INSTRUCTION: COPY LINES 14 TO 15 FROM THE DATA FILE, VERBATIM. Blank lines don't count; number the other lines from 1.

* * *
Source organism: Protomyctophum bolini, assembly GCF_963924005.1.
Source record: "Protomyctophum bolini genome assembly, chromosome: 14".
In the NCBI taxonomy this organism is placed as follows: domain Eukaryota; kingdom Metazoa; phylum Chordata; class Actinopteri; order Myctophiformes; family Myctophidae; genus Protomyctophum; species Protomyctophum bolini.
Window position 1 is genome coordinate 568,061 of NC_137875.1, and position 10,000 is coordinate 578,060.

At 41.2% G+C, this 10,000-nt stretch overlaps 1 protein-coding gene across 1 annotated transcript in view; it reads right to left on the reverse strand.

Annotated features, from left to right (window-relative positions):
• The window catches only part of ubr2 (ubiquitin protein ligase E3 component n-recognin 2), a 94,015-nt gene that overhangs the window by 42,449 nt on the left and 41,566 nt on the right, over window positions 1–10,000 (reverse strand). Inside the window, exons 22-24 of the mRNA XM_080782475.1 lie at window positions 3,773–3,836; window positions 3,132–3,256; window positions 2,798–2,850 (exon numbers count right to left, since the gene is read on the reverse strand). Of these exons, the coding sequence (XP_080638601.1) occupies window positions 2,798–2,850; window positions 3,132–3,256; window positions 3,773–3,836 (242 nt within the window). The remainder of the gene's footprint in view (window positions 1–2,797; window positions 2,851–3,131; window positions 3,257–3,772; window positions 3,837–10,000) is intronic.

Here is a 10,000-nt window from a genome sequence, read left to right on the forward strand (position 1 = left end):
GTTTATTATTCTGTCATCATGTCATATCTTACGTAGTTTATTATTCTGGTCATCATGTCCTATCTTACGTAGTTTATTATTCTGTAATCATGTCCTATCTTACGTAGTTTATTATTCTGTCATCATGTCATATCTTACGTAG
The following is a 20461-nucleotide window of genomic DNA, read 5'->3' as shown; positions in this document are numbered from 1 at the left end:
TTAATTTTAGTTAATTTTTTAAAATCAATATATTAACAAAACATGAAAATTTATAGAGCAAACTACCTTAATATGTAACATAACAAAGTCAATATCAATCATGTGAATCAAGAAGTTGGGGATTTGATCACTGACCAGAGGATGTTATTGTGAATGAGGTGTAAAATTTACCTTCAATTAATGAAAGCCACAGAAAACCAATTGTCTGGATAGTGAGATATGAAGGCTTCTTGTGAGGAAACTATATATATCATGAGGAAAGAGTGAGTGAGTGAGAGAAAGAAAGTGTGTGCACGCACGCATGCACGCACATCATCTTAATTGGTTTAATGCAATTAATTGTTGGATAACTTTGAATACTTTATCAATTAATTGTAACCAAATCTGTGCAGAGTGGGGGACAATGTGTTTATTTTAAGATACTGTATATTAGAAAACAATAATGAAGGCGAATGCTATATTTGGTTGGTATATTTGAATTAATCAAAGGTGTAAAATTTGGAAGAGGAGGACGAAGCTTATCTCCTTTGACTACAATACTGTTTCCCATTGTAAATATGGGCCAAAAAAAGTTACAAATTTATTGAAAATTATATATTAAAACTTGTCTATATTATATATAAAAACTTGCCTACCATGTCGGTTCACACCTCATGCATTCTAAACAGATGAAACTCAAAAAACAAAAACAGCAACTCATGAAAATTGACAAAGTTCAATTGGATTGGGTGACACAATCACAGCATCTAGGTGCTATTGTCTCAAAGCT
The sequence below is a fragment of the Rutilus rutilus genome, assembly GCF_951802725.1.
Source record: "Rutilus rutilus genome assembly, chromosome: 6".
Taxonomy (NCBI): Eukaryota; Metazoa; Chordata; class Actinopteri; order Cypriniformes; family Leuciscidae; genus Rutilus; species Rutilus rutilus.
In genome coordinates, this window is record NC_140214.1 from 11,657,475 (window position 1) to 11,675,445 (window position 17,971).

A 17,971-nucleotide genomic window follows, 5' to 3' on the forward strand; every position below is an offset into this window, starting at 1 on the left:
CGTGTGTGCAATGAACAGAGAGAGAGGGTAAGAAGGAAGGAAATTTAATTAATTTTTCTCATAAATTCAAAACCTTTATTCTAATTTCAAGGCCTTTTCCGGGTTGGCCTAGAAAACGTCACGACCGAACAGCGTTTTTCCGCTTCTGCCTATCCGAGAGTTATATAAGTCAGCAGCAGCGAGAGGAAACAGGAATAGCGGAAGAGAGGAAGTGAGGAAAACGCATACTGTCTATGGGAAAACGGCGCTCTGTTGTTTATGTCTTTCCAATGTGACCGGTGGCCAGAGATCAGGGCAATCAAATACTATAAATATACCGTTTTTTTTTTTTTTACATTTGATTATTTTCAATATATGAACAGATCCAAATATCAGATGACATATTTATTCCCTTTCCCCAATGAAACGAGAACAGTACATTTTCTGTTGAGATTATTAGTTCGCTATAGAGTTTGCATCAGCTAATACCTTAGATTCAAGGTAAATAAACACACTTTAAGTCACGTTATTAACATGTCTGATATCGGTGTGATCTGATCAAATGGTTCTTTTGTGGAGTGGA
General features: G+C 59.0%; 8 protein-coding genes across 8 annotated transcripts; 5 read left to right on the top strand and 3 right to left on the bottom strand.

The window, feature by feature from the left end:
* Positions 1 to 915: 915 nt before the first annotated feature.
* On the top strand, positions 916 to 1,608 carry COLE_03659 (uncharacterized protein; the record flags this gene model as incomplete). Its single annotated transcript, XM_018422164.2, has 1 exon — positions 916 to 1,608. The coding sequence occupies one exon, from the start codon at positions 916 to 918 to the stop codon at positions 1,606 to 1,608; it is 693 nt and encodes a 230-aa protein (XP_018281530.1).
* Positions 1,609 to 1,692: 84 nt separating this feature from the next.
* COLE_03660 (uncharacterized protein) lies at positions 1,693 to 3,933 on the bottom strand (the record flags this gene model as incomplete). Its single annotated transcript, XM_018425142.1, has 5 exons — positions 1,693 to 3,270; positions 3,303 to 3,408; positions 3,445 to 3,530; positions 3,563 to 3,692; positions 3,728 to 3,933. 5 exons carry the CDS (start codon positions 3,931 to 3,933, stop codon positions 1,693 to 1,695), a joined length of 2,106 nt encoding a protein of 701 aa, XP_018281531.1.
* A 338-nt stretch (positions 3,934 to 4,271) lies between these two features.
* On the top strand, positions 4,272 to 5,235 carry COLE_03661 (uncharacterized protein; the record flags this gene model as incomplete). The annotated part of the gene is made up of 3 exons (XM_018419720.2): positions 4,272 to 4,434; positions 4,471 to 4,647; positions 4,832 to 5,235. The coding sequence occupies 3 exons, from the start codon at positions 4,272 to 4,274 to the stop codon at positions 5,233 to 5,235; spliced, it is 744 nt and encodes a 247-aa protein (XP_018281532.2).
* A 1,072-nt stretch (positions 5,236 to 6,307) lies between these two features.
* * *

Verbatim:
Taxonomy (NCBI): Eukaryota; Metazoa; Chordata; class Actinopteri; order Cypriniformes; family Leuciscidae; genus Rutilus; species Rutilus rutilus.
In genome coordinates, this window is record NC_140214.1 from 11,657,475 (window position 1) to 11,675,445 (window position 17,971).